all of the Hizmet organizations and Fethullah Gulen released statements condemning attempt to throw an elected government by military coup. Our Honorary President Gulen has consistently advocated for democracy and insisted “there is no return from the democracy” at every stage of his life. We have always denounced the military interventions and demonstrated the attitude for the peaceful coexistence, freedom and democracy.
“I have always been against coups, and I cursed them,” he said. “I would curse people who resort to coups against democracy, liberty, republic.” Gulen said returning to Turkey would only complicate matters. Asked if he had a message for Erdogan, Gulen said: “I only pray that he would not go to the presence of God with all these sins he committed.”
Mr. Erdogan’s witch-hunt in Turkey accelerated with the globalization of the Hizmet movement. When he closed the doors to activities such as language and culture festivals, other countries welcomed them. When Mr. Erdogan urged Turkish ambassadors to lobby their respective foreign governments to help close down schools started by Hizmet participants, those governments refused to go along.
Speaking with TheCable in an interview on Friday, Cemal Yigit, spokesman of NTIC, said Gulen does not own the Turkish schools in Nigeria, and that the schools are the property of private investors – some of them Nigerians. He said that the Turkish government was on a purge of the opposition in Turkey, and that it was trying to decimate any organisation that shared the philosophy of Gulen by tagging them terrorists.
President Erdogan needs a victory so he can prove to the public and supporters that Fethullah Gulen was behind the failed coup and therefore get him extradited, says Ibrahim Dogus, the founder of the Center for Turkey Studies in London.
The Ufuk Dialogue Foundation is a platform where Christians and Muslims come together to promote peaceful coexistence, mutual understanding and dialogue, especially between the two religions. This is because we believe that if we come together we can talk the talk and walk the walk.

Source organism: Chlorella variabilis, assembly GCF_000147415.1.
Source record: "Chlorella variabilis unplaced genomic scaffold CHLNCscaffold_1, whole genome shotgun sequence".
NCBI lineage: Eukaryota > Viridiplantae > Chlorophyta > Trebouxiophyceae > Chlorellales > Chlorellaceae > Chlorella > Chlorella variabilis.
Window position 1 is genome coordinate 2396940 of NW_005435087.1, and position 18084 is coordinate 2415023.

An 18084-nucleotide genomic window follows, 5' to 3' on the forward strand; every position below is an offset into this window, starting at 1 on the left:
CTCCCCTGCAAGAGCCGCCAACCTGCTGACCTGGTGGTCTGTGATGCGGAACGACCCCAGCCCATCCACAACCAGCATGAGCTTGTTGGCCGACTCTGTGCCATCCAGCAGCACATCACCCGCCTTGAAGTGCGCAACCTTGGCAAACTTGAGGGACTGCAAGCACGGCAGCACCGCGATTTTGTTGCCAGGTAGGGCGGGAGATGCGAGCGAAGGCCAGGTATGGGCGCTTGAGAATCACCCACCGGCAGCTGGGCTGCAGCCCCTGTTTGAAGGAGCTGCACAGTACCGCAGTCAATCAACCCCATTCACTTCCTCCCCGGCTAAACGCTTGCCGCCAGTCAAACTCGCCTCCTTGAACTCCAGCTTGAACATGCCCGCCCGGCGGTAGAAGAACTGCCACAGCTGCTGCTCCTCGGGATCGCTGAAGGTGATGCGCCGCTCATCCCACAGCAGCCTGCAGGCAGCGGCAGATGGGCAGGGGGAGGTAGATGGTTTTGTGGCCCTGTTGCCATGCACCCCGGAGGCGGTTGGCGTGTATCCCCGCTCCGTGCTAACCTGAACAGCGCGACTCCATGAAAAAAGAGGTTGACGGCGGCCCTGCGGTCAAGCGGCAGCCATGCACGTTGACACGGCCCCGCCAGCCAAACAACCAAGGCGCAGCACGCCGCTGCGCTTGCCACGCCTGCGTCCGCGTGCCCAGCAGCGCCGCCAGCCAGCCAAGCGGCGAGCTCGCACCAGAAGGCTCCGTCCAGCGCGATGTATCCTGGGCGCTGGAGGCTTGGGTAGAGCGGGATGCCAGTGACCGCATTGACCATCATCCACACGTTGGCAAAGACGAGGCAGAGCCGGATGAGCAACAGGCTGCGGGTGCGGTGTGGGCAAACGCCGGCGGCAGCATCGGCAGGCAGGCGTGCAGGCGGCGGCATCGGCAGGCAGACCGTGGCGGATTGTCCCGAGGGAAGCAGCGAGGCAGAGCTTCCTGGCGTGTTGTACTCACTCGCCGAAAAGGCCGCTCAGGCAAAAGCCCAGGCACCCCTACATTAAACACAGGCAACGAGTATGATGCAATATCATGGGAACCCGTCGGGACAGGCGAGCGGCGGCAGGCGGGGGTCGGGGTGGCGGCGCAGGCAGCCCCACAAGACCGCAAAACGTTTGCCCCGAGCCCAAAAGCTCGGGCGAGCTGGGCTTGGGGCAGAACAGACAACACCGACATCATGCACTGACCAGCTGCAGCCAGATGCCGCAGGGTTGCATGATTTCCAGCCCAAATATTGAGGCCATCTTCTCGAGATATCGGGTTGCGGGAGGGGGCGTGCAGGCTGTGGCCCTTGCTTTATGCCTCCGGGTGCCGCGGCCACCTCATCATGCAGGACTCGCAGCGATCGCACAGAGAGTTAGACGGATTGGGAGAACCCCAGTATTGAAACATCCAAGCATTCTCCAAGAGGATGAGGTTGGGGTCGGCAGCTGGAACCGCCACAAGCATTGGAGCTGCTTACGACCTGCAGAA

An interview with Fethullah Gulen, the self-exiled Turkish leader whom Erdogan accused of being behind yesterdays’s coup. Mr. Gulen lives in a compound in Saylorsburg, PA. Fetullah Gulen gave an interview to major media representatives at his Saylorsburg, PA compound. NYT’s Stephanie Saul filmed it.
In the interview that was published at one of Russia’s most popular newspapers, Moskovskiy Komsomolets, Mr. Gülen talked about the aircraft crisis between Russia and Turkey, the divided state of the Muslim world, secularism, the Islamic State of Iraq and the Levant (ISIL) and terrorism. “Certain things done [the Turkish government] in recent years were wrong. The downing of that warplane was wrong,” he said.
For Muslims, myself included, the inspiration to serve humanity through education is coming from Hizmet philosophy which states ‘Serve human beings irrespective of differences in colour, race, ethnicity or nationality, in order to please the creator’. Otherwise, it can be rephrased to read ‘Serve the Created, in order to please the Creator’.
President Recep Tayyip Erdoğan, who launched an all-out war against the faith-based Gülen movement in late 2013, kept his strategy to eliminate the group a secret until he decided to sever ties with it completely, Yeni Asya daily Editor-in-Chief Kazım Güleçyüz has said, adding the elimination strategy was state-sponsored.
“ISIS [the Islamic State in Iraq and al-Sham] is far from following ‘Prophetic methodology.’ ISIS preaches hatred and contempt for human life. Nowhere are these parts of anything that could be remotely described as the Prophetic methodology, and their killings and brutal treatment of other Muslims, Christian, Jews and others show that their methods are truly illegitimate,” according to Professor Zeki Sarıtoprak
The English-born Archbishop Michael Louis Fitzgerald, one of the Catholic Church’s main experts on Islam and Christian-Muslim relations, has said that Fethullah Gülen has inspired many Muslims to engage in interfaith dialogue, and that this is a good thing.